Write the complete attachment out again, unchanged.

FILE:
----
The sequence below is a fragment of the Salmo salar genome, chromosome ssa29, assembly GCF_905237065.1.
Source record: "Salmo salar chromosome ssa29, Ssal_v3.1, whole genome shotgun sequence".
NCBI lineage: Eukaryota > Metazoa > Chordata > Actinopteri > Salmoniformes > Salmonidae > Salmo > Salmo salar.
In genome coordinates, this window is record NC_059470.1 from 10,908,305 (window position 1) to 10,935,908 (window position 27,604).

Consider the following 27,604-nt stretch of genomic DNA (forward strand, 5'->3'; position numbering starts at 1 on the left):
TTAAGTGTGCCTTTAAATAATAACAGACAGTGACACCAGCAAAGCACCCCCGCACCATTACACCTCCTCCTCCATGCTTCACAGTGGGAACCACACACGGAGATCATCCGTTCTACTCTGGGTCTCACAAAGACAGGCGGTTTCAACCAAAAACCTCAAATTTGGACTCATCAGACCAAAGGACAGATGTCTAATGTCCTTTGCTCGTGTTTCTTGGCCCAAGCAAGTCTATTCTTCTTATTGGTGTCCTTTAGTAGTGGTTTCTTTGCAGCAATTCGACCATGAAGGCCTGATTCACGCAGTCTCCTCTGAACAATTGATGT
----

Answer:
The sequence below is a fragment of the Salmo salar genome, chromosome ssa29, assembly GCF_905237065.1.
Source record: "Salmo salar chromosome ssa29, Ssal_v3.1, whole genome shotgun sequence".
NCBI lineage: Eukaryota > Metazoa > Chordata > Actinopteri > Salmoniformes > Salmonidae > Salmo > Salmo salar.
In genome coordinates, this window is record NC_059470.1 from 10,908,305 (window position 1) to 10,935,908 (window position 27,604).

Consider the following 27,604-nt stretch of genomic DNA (forward strand, 5'->3'; position numbering starts at 1 on the left):
TTAAGTGTGCCTTTAAATAATAACAGACAGTGACACCAGCAAAGCACCCCCGCACCATTACACCTCCTCCTCCATGCTTCACAGTGGGAACCACACACGGAGATCATCCGTTCTACTCTGGGTCTCACAAAGACAGGCGGTTTCAACCAAAAACCTCAAATTTGGACTCATCAGACCAAAGGACAGATGTCTAATGTCCTTTGCTCGTGTTTCTTGGCCCAAGCAAGTCTATTCTTCTTATTGGTGTCCTTTAGTAGTGGTTTCTTTGCAGCAATTCGACCATGAAGGCCTGATTCACGCAGTCTCCTCTGAACAATTGATGT